Hadash MK Dov Khenin (Joint List) expressed anger at the law, saying, “What stands behind this approach is [the government’s intent of] cancelling the Court’s authority to interpret laws. You want to cancel the courts and replace them. In the end, the Supreme Court will reject the bill because it has already rejected this amendment. Opposition to the boycott is widely accepted, with the exception of a boycott of settlements. I think that the settlements are a disaster and a real danger to the future of the State, and therefore I will do everything as an Israeli patriot to stop them.”
“A law that conflates bans of the State with bans of settlements creates great confusion and has another serious consequence by in itself encouraging a boycott of Israel. You are taking the State of Israel to a place where it is actually encouraging boycotts against itself. Therefore, if we read the original law as such, it would have to be applied against Culture Minister [Miri] Regev, who caused a boycott of Israel [by initiating the exhibition match between Argentina and Israel]. MK Kish must initiate such an investigation against her because, on the practical level, she promoted a boycott,” claimed Khenin.
Similarly, Meretz MK Mossi Raz said, “If you want to implement the law, put Miri Regev on trial…. The whole purpose of this bill is to limit freedom of speech. I am against boycotts of Israel and for boycotts of illegal settlements, which are immoral…. Boycotting is a legitimate tool in Judaism. A man who refuses to give his wife a divorce can be boycotted [or excommunicated], so why not for other reasons?”
Deputy Attorney General Erez Kaminitz said, “We expressed our position in the Ministerial Committee that this proposal poses significant constitutional difficulties that cast doubt on the ability to advance this legislation both in the Supreme Court and for us. The Ministerial Committee’s decision was that it would be promoted with agreement of the Justice Minister, the Strategic Affairs Minister, and the Jerusalem and Diaspora Affairs Minister, and this has not yet been done.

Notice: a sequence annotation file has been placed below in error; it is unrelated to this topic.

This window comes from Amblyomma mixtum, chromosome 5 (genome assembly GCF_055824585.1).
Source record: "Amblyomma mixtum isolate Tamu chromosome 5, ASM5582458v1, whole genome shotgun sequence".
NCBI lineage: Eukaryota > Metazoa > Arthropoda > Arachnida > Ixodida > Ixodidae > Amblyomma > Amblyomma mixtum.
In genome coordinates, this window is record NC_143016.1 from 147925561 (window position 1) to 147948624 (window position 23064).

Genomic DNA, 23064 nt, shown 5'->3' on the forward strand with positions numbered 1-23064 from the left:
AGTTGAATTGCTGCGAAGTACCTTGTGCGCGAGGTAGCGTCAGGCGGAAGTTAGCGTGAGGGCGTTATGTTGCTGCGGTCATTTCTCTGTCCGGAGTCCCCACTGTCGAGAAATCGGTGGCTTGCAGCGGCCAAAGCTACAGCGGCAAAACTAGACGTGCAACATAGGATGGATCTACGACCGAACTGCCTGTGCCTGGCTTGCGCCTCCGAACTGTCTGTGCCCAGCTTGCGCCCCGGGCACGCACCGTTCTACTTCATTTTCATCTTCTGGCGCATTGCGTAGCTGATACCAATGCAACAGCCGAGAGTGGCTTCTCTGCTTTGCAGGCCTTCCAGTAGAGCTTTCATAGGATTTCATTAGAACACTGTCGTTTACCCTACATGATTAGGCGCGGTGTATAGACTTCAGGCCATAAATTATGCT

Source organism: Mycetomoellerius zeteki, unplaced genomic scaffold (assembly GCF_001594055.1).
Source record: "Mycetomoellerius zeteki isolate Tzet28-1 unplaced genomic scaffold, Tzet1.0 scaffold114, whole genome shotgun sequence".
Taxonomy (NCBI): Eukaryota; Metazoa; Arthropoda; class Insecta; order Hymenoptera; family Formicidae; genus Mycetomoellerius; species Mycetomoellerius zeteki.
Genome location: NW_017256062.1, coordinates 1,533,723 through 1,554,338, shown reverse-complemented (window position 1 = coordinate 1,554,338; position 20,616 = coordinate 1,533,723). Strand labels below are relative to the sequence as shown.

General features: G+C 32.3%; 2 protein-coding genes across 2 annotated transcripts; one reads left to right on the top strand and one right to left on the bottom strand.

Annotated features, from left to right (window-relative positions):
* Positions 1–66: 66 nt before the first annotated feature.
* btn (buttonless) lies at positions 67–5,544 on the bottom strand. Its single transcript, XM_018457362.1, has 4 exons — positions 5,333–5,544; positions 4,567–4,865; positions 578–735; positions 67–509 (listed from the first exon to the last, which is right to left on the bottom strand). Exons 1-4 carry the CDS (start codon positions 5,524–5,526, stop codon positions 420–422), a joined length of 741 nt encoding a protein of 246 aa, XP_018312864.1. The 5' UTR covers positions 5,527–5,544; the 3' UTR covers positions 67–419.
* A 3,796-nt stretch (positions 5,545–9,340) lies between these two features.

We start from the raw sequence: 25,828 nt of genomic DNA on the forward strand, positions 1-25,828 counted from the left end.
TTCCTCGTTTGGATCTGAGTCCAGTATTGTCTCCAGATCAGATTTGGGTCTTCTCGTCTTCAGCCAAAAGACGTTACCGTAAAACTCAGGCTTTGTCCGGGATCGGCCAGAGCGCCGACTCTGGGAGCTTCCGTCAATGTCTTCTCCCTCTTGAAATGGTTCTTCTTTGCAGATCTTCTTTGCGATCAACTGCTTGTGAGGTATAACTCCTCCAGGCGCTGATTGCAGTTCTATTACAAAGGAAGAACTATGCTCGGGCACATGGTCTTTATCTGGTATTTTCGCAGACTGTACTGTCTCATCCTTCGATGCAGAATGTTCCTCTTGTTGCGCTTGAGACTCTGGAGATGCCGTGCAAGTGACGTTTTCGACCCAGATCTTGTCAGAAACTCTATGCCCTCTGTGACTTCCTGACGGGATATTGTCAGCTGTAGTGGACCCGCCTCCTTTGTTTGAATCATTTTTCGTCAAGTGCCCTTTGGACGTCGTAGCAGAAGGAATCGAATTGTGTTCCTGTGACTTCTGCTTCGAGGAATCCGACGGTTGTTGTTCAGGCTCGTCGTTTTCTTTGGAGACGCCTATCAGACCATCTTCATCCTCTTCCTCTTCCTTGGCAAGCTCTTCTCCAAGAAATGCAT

“It was also decided that the proposal would be returned to the Ministerial Committee before voting in a first reading. Insofar as there is no such Ministerial Committee discussion, it means the government opposes the bill. The Supreme Court recognized this injustice solely because it is conducted in the usual manner with damages in which the nature of the damage and the causal connection to the damage done must be proven. When there is an injustice of defamation, the harm is the very injurious statement and the injurious statement harms the person. The wrongdoing is also the damage. We have not been impressed to this day that there is difficulty either in proving the damage or in proving the causal relationship.”
“There’s also difficulty in skipping the causal link and the damage. What remains is that any expression calling for boycott is liable to be answered immediately with a lawsuit, regardless of whether damage was caused and whether it was related to the expression, when the opposite situation may occur that the boycott call increases consumption of the boycotted product. This can lead to absurd results,” the Deputy Attorney General said.